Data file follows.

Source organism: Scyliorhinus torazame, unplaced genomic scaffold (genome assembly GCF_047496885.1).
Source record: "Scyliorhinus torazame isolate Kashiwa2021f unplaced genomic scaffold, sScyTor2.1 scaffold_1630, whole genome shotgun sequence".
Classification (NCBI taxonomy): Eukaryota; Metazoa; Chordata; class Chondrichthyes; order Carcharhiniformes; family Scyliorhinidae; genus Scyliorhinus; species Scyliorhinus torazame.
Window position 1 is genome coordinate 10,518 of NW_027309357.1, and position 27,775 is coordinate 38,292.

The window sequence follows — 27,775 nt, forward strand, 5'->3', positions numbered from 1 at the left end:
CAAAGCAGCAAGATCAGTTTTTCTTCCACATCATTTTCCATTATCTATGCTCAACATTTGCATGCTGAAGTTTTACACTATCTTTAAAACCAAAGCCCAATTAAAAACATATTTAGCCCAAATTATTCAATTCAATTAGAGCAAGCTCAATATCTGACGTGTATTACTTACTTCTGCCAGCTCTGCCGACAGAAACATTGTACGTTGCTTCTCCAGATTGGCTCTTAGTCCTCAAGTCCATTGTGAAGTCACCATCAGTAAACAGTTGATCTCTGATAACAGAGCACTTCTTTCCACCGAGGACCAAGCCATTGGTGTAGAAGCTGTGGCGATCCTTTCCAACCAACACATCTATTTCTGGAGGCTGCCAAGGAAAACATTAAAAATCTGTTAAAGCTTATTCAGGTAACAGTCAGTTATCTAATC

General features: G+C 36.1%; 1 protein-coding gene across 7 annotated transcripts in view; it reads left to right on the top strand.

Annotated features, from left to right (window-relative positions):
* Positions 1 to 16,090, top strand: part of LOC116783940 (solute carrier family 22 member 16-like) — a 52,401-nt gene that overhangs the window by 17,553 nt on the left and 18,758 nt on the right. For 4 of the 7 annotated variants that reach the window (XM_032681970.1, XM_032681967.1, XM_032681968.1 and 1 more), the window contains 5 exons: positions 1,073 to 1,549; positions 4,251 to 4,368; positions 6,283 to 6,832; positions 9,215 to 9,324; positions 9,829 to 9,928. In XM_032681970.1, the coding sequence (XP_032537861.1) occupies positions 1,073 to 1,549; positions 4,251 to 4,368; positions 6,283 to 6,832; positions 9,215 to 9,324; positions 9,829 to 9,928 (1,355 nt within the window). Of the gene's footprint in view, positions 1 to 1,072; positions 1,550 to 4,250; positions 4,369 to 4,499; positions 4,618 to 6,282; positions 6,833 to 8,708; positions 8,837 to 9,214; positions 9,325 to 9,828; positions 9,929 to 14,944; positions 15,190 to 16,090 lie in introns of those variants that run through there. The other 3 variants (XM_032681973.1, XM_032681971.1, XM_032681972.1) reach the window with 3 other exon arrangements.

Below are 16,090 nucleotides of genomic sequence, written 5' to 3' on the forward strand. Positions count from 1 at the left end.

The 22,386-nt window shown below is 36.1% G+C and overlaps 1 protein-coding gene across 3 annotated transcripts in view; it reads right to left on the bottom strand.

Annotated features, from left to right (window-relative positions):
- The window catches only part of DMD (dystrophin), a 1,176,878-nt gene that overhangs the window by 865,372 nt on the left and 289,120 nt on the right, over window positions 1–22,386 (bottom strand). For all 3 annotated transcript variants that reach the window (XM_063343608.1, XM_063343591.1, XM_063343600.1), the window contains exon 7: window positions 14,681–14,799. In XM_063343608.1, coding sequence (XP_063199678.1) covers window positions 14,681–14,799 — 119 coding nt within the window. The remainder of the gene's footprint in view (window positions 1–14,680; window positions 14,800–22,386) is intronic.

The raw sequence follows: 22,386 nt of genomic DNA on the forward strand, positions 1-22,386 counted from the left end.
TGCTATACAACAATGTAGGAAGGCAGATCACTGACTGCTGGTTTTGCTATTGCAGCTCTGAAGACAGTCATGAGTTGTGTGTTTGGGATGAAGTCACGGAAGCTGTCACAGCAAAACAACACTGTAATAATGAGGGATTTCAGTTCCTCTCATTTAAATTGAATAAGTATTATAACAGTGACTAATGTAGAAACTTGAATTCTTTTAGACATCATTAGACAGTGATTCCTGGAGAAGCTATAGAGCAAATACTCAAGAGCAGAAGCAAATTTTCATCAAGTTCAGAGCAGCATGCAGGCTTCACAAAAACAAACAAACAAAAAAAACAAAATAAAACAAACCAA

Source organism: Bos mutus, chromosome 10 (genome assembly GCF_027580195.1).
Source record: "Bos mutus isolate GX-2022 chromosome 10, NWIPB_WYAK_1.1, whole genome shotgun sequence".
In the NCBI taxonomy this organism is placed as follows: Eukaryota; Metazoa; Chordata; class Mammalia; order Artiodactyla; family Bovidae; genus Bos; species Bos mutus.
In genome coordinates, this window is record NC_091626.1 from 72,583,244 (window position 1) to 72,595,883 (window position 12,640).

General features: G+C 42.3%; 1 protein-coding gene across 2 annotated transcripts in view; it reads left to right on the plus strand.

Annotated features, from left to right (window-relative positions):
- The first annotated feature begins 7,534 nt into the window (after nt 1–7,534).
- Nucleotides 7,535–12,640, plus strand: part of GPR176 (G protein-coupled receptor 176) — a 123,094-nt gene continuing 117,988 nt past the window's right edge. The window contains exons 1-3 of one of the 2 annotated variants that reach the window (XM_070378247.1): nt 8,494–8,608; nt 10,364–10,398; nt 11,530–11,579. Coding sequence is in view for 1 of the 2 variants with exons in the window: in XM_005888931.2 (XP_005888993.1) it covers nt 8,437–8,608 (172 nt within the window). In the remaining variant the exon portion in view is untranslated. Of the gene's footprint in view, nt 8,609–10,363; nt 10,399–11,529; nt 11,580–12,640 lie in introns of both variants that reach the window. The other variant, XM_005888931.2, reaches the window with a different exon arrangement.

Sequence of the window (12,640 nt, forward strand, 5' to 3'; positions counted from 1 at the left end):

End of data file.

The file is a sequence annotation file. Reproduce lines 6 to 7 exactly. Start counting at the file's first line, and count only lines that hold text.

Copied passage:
CAAAGCAGCAAGATCAGTTTTTCTTCCACATCATTTTCCATTATCTATGCTCAACATTTGCATGCTGAAGTTTTACACTATCTTTAAAACCAAAGCCCAATTAAAAACATATTTAGCCCAAATTATTCAATTCAATTAGAGCAAGCTCAATATCTGACGTGTATTACTTACTTCTGCCAGCTCTGCCGACAGAAACATTGTACGTTGCTTCTCCAGATTGGCTCTTAGTCCTCAAGTCCATTGTGAAGTCACCATCAGTAAACAGTTGATCTCTGATAACAGAGCACTTCTTTCCACCGAGGACCAAGCCATTGGTGTAGAAGCTGTGGCGATCCTTTCCAACCAACACATCTATTTCTGGAGGCTGCCAAGGAAAACATTAAAAATCTGTTAAAGCTTATTCAGGTAACAGTCAGTTATCTAATC

General features: G+C 36.1%; 1 protein-coding gene across 7 annotated transcripts in view; it reads left to right on the top strand.